Faris ran away on his way to the city. He started dreaming, asleep with his feet in the river’s water, and he saw a blooming tree with different shaped leaves, colourful flowers and pears, apples, pomegranates and grapes as fruit. Birds were skipping around in bliss. Children, beige, black, white, yellow and red, came to him, dancing and singing around the tree. He whispered to Salsabyla:
‘They are all my children. All these delicious fruits are theirs. These hummingbirds are singing for peace’
While in ‘The Little Player’ the dream was a big one. To make use of the environment without pollution or charge. The sun is making a manageable wish, she tells her two friends Lina and sunflower:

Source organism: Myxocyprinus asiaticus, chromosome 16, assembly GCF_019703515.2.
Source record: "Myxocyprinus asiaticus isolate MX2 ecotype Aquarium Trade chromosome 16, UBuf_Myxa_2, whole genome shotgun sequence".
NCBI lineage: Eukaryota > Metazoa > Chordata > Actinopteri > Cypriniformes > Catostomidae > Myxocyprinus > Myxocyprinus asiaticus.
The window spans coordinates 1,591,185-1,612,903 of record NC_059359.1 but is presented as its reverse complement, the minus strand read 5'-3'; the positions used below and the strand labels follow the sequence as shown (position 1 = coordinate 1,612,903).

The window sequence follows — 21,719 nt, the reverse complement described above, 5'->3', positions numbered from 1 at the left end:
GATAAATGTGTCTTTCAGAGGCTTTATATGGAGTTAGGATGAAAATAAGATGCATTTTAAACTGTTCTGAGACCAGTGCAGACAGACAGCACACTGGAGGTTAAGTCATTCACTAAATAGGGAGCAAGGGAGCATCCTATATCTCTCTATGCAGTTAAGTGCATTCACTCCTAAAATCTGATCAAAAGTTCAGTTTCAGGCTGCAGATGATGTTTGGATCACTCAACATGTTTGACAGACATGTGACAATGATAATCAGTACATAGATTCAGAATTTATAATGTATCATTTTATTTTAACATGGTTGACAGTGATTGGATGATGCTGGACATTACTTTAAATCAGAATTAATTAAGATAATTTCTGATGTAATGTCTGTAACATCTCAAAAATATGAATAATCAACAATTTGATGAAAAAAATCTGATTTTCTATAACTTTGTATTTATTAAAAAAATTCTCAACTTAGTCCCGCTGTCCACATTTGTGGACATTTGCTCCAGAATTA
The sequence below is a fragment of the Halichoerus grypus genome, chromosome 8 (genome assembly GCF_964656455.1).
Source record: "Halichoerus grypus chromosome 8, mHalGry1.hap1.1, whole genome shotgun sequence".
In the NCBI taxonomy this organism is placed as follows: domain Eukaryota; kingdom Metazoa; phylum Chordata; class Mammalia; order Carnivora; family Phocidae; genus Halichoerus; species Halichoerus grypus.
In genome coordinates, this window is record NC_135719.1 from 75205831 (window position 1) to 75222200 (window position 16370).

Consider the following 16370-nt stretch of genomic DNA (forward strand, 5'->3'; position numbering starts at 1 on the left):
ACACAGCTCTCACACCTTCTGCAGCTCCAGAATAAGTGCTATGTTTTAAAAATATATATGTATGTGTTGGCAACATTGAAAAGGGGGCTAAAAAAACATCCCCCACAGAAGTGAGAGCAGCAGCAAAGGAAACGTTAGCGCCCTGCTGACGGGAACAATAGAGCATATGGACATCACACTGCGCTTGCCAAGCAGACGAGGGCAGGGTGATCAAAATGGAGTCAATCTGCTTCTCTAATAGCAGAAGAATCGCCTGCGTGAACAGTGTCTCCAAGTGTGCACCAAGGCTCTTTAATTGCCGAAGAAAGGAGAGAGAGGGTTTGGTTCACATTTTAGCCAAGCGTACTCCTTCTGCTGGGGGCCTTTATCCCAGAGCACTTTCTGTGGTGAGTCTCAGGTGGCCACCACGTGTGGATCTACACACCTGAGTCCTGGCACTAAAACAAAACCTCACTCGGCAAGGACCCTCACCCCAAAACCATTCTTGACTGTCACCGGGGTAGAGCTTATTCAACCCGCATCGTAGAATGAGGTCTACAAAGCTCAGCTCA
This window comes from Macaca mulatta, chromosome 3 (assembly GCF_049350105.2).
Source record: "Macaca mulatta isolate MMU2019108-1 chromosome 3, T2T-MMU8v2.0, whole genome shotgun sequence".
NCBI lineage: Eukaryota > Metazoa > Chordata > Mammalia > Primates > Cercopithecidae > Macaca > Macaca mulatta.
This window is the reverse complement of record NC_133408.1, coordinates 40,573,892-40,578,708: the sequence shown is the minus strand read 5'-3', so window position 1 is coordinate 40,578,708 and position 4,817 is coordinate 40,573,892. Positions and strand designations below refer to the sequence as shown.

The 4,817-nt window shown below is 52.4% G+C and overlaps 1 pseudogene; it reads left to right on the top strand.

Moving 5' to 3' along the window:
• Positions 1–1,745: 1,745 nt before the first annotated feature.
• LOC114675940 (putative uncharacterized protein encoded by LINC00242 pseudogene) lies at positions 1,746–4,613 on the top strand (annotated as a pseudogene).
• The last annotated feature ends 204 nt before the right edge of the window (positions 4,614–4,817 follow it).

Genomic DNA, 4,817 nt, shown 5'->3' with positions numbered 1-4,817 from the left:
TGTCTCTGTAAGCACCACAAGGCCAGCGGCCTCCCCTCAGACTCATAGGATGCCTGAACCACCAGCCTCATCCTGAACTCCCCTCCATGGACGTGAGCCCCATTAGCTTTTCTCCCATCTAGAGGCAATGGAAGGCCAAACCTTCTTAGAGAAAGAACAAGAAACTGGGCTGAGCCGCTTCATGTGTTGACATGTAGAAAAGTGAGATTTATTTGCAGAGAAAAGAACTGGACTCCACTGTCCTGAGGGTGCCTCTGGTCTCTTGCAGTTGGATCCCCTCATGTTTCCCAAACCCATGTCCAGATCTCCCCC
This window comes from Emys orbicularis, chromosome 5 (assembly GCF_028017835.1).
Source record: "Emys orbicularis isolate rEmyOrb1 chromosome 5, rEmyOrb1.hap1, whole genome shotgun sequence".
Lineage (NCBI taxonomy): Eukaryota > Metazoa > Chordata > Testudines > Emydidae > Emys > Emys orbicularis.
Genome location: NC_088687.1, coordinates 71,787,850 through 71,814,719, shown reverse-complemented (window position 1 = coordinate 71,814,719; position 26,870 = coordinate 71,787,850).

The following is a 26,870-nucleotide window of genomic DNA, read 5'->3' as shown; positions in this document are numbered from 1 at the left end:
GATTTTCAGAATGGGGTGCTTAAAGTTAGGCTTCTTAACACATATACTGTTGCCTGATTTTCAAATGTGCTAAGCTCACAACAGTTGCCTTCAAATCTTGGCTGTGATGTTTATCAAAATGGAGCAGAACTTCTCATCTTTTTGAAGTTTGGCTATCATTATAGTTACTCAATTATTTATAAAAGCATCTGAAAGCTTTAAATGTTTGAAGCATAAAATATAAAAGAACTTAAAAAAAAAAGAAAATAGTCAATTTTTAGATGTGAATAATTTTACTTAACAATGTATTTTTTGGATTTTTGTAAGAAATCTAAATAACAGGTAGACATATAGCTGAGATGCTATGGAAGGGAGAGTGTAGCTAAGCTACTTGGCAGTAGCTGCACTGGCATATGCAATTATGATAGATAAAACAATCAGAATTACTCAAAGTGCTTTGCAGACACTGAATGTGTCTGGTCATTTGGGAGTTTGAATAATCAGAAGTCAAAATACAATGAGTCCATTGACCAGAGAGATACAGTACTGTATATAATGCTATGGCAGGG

‘I always wished to benefit from the sun’s energy. Give it free of charge to desalinate seawater, plant the earth, fight poverty and hunger, but ignorance, stupidity, and selfishness prevented it.’
Sunflower has her own dream as well, she tells Lina after time has gotten the best of her:
‘Listen Lina, look at the middle of the big flower, it has many black seeds. Scatter it so birds feed on it and are no longer hungry.’ She adds: ‘I don’t want any birds or children to go hungry. I don’t want one child to die of hunger. Plant these seeds everywhere, plant trees in fields, deserts and mountains.’
Teach children and they will enjoy reading.
The young reader reads when it brings him/her joy. I relayed in my writing on few principles, that are essential in my work, and they are:
The image of women: her image appears bright and significant. Women play an important role in protecting the environment and the world around us. I choose, in my stories, female characters that have a role in protecting and warning against dangers, like the Mistress of colour, Salsabyla, and Rania.